Regardless of whether you have a static niche site, something like Wikipedia which can be routinely changed, and is, or a blog which posts a regular stream of conscious content… they’re always trying to serve the searcher the more relevant information – and actually, I actually see bloggers routinely claim the top few spots for ‘how to’ and very common quests for knowledge that I go on myself, so from what I can see, there doesn’t seem to be any devaluation or judgement against blogs and like I say, I’m not sure how they would even have a way of automatically determining what is a blog… I mean they could check to see if a site is WordPress but I seriously doubt they’d put any kind of sanction against a them, that’s verging on libelous considering Google are a public company…

    Google certainly have been putting more emphasis on social discussion and interaction to serve as factors and indications of relevancy in regards to sites, comments and articles… so I mean, from that perspective, I would think an active blog would actually have an advantage over static content due to the inherently social nature of blogs.

    • As you pointed out, they could easily determine the platform during their crawls. While I don’t necessarily think they penalize a site for being on WordPress, I do think that if you have a blog vs. a commercial site, especially one that Google does business with, that the blog comes out lower in the rankings more often than not. There’s nothing libelous about that, it’s just their algorithms which they have the right to tweak as they please. I just think it’s becoming apparent that they’re tweaking them in ways that are not favorable to bloggers.

  13. Congrats on the 5th anniversary!

    I just crossed my 3rd year in blogging, I have seen a tons of ups and downs (I am talking from 150k pv a month to 10 pv a month within the span of 2 months). First time I was upset, had the why-me reaction and all sort of stuff. Then it is business as usual. Google is a business, so are the blogs. Blogs do a lot of things that Google doesn’t like (like gaming their search results) and Google does things that bloggers don’t like. In the end, everyone is looking after their own interest. We just have to understand no matter what, we are interdependent (if Google took away the organic search results, there won’t be a private ad market).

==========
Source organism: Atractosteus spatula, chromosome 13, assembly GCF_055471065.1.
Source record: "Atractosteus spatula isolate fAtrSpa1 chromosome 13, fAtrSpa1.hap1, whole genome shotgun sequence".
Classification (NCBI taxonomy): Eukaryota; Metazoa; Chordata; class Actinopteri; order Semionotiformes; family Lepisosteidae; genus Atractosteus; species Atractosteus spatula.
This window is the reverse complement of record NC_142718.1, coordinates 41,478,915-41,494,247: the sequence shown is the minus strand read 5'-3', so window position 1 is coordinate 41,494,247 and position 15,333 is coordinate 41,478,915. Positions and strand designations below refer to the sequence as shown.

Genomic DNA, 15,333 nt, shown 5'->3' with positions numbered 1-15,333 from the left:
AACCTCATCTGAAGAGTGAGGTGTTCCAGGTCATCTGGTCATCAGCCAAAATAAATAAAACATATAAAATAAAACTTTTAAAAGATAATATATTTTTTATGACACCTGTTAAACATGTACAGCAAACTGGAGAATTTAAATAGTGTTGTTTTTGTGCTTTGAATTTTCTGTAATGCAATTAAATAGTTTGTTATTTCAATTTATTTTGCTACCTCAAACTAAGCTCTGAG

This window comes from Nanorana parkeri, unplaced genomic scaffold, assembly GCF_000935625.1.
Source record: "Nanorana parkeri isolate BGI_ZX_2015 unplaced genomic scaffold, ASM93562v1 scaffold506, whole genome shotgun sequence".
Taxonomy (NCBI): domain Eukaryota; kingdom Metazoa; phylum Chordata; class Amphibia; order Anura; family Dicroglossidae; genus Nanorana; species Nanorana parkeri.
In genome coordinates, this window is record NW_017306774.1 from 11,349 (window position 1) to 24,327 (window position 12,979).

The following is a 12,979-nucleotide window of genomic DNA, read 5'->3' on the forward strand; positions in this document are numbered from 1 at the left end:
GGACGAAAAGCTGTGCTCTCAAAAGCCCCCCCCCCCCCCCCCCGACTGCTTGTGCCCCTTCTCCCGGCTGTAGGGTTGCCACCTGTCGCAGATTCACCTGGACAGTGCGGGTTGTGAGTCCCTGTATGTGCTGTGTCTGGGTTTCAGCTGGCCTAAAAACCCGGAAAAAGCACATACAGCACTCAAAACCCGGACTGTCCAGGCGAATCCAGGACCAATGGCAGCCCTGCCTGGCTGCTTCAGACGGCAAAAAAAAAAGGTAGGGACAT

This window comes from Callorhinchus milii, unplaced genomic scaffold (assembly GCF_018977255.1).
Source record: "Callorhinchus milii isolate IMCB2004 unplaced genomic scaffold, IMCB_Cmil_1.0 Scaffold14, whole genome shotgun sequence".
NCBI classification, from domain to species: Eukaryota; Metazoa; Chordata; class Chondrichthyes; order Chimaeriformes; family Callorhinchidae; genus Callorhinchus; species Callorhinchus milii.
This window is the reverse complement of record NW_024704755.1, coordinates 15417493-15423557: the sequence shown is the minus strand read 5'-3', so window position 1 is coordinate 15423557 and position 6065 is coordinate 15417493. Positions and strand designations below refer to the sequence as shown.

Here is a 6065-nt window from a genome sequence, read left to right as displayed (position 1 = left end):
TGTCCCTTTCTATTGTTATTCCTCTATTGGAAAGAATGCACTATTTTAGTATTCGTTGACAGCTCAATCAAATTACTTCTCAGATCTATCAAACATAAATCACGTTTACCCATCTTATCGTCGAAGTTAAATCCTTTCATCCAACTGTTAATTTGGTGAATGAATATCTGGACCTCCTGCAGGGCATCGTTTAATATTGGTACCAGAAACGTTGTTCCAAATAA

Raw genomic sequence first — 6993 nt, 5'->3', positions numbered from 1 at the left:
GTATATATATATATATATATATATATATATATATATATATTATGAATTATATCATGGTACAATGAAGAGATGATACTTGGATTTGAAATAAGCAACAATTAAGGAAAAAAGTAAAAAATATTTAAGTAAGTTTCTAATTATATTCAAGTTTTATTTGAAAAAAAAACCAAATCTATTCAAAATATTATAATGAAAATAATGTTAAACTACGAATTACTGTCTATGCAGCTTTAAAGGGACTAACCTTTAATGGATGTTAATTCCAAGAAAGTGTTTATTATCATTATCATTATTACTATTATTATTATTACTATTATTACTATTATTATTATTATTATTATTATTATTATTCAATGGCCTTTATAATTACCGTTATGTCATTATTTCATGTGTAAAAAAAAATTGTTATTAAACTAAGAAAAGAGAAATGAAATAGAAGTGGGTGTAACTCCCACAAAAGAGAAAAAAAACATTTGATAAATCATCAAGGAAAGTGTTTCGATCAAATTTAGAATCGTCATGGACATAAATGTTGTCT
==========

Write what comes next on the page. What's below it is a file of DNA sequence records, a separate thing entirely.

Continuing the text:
As far the recent changes, Google is moving away from solely relying on their metrics – page rank and such which can be gamed, to putting more responsibility on the searcher – authority, +1s, etc. It really is a step in the right direction but it does put the burden on the content creator to make their content an authority. We can no longer just write good content and expect traffic, we have to reach out to general mass in whatever way (I still have not figured out how though) and make them “vote” for our content. Traffic will eventually return as we do our part and Google tweaks their algorithms to bring in blogs too. Just my 2c.

    • Interesting theory, though one could argue that if people can’t find the good content, it becomes even harder to get the social vote. Chicken and the egg I guess 🙂

  14. Well it depends on the blog. If you are premium adsense publisher like top bloggers then google is also eager for you as they want you to publish their adsense as you bring lot of traffic for their ads, if that is the case then why they would degrade blogs in search results. But you may be right in case of new blogs which may struggle. Having said that how can google differentiate the blogs is debatable but i guess its more about quality, authority and traffic your blog can drive which will determine your position in SERP. So you have to grow and build your blog to get into better position.

  15. Yeah, it kinda sucks but it does seem to be the case, I had a few highly ranked posts but they have dropped down. Search is key, Direct links and referrals are great, but you are never going to hit the real big time like that, you need to be the expert that google pulls up – which is unlikely to happen the way things are now…

  16. i have not analyzed the difference between blogger and commercial sites but when ever i search anything in google i find most of the sites are commercial……………may be you are true..

  17. If I was google, I think I would do the same thing. If you think about it, blogging platform is really social platform, kind of like facebook and twitter. If I’m in the network, I’ll probably come across your postings, but probably not in my google search. Maybe, that’s how google wants all blogs to be… just to stay within their little circle. But who know… just a thought.

    • I don’t know, I think bloggers offer a voice and thoughts concerning various topics, products and ideas. I see a lot of value in there which would make it worth keeping blogs ranked higher in certain cases.

  18. I’d go further – there has been a decline in the quality of search results over the last 5-10 years. It’s been a slow decline (and maybe it’s just the types of searches I’m making), but the most reliable results I usually find lately are on discussion boards and blogs. I’ve definitely noticed said forums (fora?) and blogs further down the rankings, too.

    I hope your theory is wrong – yes, some blogs are absolutely painful to read, but forums and blogs will often cover things in detail that mainstream sites wouldn’t touch.

    • I agree, though I have found that many forums contain both useful content and spammy/unuseful content. In that case, I see where Google would have a hard time separating that. But, many blogs have owners who keep their content high quality and keep the spam at bay. This would eliminate the problem I just described, but it seems Google has lumped blogs and forums in the same category, by and large.

  19. Interesting post. I’ve started blogging back in February. A few posts appears on the first pages of the site and that draws traffic. I’m finding the importance of creating more content that other places would want to republish and link to. That has brought significant traffic back to us.